MdotLabs, Backed by Great Oaks & Others, Sifts Out Bogus Web Traffic

When is a page view not a real page view?

That is one of the questions MdotLabs offers to help Web companies answer through its software.

Much of the revenue in digital publishing and online ads rides on audience flow. So being able to verify the number of people who check out websites is crucial. The MdotLabs software-as-a-service platform, AdSecure, is designed to pick out real Web visitors from fraudsters.

The Madison, WI-based company raised $1.25 million in November in a round led by Chicago Ventures and New York’s Great Oaks Venture Capital. Angel investors also participated in the round. MdotLabs CEO Timur Yarnall says his company plans to use the funds to expand its staff from 12 to 18 within the next eight months.

Andrew Boszhardt, managing partner with Great Oaks Venture Capital, says he has invested primarily in digital tech startups in Wisconsin’s entrepreneurial community. “The Madison to Milwaukee corridor is one of 10 or 20 secondary markets that is rich with highly educated people,” he says. However, the corridor’s innovation scene, he says, thus far has been underdeveloped.

Boszhardt, an alum of University of Wisconsin-Madison, says security and fraud issues on the Internet are massive—which is an opportunity for startups. His firm looks for early-stage companies to back, and MdotLabs fit the bill. “We had gotten to know [co-founder] Paul Barford through the university’s computer science department,” Boszhardt says. “Through him we met Timur.”

He foresees MdotLabs developing more software for advertisers and others in consumer packaged goods.

Yarnall says botnet fraud, click farms, and other sources of bogus traffic are significant sources of waste. They pump up page view numbers and clicks, creating false impressions for online ad sales. This is an issue for publishers and brands alike, he says. “How would you feel if I told you that you’re losing 30 to 50 percent of your revenue to operators who have fake websites and use stolen content?” he asks.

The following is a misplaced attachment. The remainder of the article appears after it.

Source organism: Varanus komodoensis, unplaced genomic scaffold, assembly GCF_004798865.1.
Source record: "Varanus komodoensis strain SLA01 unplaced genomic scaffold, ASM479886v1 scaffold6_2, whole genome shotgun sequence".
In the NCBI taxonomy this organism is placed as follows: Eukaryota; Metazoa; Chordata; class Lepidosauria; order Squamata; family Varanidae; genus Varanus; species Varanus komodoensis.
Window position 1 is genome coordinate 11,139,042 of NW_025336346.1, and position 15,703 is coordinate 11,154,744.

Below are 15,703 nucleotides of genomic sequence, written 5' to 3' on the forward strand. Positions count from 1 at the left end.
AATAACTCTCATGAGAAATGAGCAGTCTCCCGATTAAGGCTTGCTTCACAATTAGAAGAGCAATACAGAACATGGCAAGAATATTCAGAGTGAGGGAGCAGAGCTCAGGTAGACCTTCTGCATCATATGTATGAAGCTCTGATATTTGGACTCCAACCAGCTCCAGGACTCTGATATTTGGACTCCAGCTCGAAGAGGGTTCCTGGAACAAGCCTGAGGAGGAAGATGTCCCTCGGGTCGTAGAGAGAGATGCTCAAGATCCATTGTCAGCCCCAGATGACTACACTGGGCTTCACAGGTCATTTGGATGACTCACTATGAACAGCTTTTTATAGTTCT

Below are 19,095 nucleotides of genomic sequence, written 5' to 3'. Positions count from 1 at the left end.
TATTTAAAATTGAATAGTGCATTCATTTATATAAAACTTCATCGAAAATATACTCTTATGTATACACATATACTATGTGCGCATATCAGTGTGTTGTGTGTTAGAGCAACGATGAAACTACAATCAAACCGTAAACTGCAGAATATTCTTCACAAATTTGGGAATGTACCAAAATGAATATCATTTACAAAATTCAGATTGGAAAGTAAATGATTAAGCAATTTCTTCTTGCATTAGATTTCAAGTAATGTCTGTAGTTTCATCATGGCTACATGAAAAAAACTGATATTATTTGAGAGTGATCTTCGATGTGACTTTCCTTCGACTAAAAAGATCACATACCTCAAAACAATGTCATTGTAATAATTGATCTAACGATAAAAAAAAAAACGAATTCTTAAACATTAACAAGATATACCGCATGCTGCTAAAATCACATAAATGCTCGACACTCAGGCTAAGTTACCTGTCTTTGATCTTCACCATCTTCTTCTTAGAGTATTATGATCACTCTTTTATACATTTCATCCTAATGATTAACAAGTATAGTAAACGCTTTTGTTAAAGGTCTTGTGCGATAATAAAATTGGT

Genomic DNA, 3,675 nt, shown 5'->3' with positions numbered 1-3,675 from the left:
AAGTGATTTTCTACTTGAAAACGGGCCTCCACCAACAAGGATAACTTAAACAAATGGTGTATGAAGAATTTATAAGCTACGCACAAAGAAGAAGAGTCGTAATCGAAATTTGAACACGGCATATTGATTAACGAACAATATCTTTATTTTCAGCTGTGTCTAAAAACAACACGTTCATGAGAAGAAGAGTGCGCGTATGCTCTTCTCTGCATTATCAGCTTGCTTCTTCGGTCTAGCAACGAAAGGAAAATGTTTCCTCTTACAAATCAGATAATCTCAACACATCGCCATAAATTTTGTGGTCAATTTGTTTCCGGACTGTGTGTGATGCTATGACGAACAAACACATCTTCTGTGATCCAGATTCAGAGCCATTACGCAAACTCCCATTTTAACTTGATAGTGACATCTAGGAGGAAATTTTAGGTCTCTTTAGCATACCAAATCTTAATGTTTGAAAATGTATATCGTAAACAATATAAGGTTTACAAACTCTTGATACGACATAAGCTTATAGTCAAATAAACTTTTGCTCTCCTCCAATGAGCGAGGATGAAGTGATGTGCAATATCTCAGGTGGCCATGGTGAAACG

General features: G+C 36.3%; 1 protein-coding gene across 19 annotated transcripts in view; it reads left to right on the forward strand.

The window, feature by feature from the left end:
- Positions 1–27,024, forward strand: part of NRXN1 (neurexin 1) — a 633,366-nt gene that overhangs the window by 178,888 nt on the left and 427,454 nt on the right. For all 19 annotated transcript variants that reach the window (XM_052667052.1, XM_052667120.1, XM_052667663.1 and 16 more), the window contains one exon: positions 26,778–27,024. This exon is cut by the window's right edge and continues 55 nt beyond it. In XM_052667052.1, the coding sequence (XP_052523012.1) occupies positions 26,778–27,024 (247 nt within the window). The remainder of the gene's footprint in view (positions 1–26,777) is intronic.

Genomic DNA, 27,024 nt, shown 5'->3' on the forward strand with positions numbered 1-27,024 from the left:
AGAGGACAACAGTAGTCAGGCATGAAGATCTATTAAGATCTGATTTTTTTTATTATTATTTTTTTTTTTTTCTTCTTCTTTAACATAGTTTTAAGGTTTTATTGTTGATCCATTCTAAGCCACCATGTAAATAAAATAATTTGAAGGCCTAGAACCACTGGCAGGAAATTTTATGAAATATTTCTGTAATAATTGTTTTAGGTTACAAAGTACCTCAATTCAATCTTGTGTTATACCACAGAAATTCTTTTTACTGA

There are some valid ways to boost Web traffic, Yarnall says, but the majority of providers sell activity from click farms and botnets. With a quick credit card purchase, a website can multiply its traffic with a fake audience, he says.

Legitimate publishers, Yarnall says, may have to contend with shifty rivals who use such schemes to inflate their Web traffic and generate more ad revenue. AdSecure’s software examines user behavior for patterns indicative of bogus traffic.

Advertisers can use the platform, he says, to audit their campaigns. The software also lets publishers prove to advertisers that their audience is real.

AdSecure uses a mix of machine learning, applied math, and statistics to scrutinize each ad impression. The platform looks for various telltale signs of Web traffic fraud. Botnet software, for example, automatically browses and clicks on websites, and even makes purchases to appear to be a real person. Click farms use people in sweatshops, spending their days clicking on ad after ad.

This can be a touchy subject for some folks in the online ad industry, Yarnall says. “Anyone who’s generating revenue on a per impression basis,” he says, “has an incentive to not talk about the issue or to passively let it happen.”

MdotLabs was spun out of Yarnall’s preceding company, Broadcast Interactive Media, a provider of content managing and publishing tools. After BIM developed an ad network for its clients, Yarnall noticed that some of the sites were trying to defraud his company through fake Web activity.

He shopped around for ways to screen for botnet activity. Not seeing anything to his liking, Yarnall got to work on MdotLabs with co-founder Barford, who’s also a professor of computer science at University of Wisconsin-Madison.

MdotLabs has a satellite office in San Francisco, and Yarnall says a New York office is in the works possibly for the second quarter 2014.

Ultimately, Yarnall believes his software might change minds about buying Web traffic for trumped-up pages, and scamming the online ad market. “It gives you a tool to fight back against these garbage ‘long tail’ websites,” he says.

João-Pierre S. Ruth is the editor of Xconomy New York. He can be reached at and followed on Twitter @jpruth. Follow @jpruth

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